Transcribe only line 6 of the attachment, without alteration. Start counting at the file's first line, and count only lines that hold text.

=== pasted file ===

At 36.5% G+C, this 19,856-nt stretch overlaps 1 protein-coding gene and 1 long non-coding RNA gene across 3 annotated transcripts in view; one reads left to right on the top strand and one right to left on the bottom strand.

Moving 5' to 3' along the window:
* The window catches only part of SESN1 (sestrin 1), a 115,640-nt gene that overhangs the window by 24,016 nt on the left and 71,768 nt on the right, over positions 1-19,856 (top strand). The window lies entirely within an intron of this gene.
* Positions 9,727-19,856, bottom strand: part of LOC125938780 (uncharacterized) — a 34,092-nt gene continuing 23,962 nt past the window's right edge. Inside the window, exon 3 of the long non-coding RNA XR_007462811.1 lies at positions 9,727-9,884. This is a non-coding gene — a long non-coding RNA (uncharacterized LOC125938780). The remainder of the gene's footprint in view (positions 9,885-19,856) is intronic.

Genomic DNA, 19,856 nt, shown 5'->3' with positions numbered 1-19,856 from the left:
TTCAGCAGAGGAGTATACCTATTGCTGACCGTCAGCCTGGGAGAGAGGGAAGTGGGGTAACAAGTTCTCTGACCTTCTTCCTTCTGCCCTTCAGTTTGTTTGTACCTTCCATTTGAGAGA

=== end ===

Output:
TTCAGCAGAGGAGTATACCTATTGCTGACCGTCAGCCTGGGAGAGAGGGAAGTGGGGTAACAAGTTCTCTGACCTTCTTCCTTCTGCCCTTCAGTTTGTTTGTACCTTCCATTTGAGAGA